PHUKET – Tiger Kingdom in Phuket has re-opened to the public following the mauling of an Australian man inside one of its enclosures last week. The park had closed for two days after Paul Goudie, 49, from Melbourne, was left needing surgery and dozens of stiches to his stomach and legs after entering the cage of a large male tiger for photographs.
Despite the life-threatening nature of the attack and major concerns about the welfare of the animals, tiger tourism looks set to continue on the holiday island. Tiger Kingdom told Telegraph Travel today that all facilities were fully open and that it would cost 900 THB (£17) to pose with a small tiger and 1000 THB (£19.25) to enter the cage one of the larger animals. Visitors would be accompanied by a handler and restricted to a maximum of ten minutes. It appears that no new procedures have been put in place since Mr Goudie was injured.
In a video interview with local newspaper, The Phuket News, Mr. Goudie apportioned no blame to the tiger and said he hoped the cat’s life would be spared. A spokesperson for Tiger Kingdom,
Tanawin Boonpang, reportedly claimed that the attack was a result of the big cat’s overprotective nature. He suggested that the tiger was trying to defend a staffer whom Mr Goudie had reached out to when trying to stand up.
Animal welfare groups, however, have condemned Tiger Kingdom, with People for the Ethical Treatment of Animals (PETA) describing captivity as a “living hell” for the cats.
“Tiger Kingdom – which has long been the subject of intense scrutiny for its treatment of the animals imprisoned within its walls – gives people the warped idea that these animals are little more than cuddly kitties who can be used and abused for our entertainment.
“But captivity does not extinguish all the genetic drives that tigers are meant to follow. “Attacks by captive big cats on people – which occur with staggering regularity – illustrate the profound level of stress, anxiety and agitation these animals experience every day of their lives. In captivity, they cannot engage in any of the activities that give their lives meaning.”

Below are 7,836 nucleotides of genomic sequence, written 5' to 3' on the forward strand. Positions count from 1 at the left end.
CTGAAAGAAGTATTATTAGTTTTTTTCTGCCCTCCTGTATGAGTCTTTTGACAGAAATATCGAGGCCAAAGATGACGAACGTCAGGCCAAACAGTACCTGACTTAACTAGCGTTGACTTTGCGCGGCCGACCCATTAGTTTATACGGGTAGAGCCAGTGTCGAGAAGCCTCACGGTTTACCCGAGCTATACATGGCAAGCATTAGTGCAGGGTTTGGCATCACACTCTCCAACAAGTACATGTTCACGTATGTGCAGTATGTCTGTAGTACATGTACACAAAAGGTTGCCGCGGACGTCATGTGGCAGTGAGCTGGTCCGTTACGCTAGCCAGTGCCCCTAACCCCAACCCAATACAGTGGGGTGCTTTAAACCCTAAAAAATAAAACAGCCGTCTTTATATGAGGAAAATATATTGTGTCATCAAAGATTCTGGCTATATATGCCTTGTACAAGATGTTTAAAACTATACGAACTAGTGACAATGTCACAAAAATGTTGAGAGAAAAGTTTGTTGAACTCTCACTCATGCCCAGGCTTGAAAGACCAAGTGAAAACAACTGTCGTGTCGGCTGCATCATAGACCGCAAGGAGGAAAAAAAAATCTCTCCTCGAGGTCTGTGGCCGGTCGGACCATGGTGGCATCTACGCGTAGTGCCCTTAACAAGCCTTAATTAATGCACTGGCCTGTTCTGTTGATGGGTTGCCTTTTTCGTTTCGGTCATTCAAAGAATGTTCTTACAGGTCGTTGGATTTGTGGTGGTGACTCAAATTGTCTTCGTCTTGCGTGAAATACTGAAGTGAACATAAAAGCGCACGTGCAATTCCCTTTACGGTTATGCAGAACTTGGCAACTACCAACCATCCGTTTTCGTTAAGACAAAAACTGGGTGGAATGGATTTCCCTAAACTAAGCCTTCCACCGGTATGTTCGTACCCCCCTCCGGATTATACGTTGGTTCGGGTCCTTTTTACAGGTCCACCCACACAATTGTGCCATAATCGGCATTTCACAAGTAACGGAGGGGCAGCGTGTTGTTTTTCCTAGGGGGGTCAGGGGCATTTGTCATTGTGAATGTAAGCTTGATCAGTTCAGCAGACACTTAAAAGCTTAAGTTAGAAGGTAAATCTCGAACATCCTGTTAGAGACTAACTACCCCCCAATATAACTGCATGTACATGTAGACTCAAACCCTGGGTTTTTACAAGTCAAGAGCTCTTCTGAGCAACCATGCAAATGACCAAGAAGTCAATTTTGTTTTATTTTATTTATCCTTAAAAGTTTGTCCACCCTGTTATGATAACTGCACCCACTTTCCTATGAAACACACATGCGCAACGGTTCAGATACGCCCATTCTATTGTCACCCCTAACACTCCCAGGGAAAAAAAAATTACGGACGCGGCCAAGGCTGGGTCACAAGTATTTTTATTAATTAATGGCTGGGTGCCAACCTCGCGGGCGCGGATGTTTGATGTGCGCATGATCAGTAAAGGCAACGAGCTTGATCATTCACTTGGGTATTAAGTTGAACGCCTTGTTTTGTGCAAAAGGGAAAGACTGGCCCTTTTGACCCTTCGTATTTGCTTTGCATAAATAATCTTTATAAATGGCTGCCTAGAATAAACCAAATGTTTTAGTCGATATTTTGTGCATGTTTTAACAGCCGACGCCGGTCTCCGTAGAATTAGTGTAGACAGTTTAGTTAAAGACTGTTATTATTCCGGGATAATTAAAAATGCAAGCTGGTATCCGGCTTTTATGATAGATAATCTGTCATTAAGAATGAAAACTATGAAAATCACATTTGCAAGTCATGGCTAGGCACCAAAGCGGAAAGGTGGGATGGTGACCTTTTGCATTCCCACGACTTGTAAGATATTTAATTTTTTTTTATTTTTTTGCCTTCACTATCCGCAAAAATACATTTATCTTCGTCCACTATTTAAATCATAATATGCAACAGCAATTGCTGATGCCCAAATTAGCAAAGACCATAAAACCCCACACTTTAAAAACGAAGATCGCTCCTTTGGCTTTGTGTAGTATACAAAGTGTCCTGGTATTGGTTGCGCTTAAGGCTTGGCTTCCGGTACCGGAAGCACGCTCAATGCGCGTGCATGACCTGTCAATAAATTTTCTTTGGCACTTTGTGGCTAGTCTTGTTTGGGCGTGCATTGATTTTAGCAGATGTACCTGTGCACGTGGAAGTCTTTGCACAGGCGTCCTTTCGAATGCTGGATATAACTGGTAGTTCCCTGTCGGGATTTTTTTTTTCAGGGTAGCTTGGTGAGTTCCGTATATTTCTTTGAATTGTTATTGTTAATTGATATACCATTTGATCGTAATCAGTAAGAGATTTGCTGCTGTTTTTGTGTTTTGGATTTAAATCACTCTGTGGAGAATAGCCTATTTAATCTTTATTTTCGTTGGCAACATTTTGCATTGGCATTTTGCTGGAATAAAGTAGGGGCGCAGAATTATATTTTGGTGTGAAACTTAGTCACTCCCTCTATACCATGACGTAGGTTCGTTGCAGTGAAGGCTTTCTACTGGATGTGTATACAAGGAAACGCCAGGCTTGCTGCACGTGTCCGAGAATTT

In the past, Care for the Wild, a British-based wildlife charity, has also called for tigers to be housed in significantly larger enclosures and for an end to all physical contact between animals and the public.
The opening of a new Dolphinarium in Chalong, Phuket, has also met opposition, with more than 15,000 people signing a petition onagainst it. While it is illegal to capture wild dolphins in Thailand’s water, the mammals can be imported without impunity.
There are also thought to be more than 4,000 captive elephants in Thailand, the majority of which are put to work in the tourism industry. Their plight is also complex as there is not enough forest to them to be released into and simply ending their role in the tourist industry could result in them being uncared for and unfed.
John Edwards Roberts, director of elephants & conservation activities at the Anantara Resorts & Golden Triangle Asian Elephant Foundation, suggests that visitors to animal camps should look for the following: “Check if there is enough woodland for the elephants to get forest time and have room to interact, or to get away from one another.
“In the camp itself, can you see that the elephants receive a balanced diet?
“And lastly, do the elephants have a lot of wounds on the head or behind the ear, back of the legs? Or a lot of purple stains in places where puncture wounds need to be treated?”
Additionally, visitors to elephant camps should look for a promise that no wild animals are taken from their natural habitat and ensure that camps have a veterinarian on the payroll.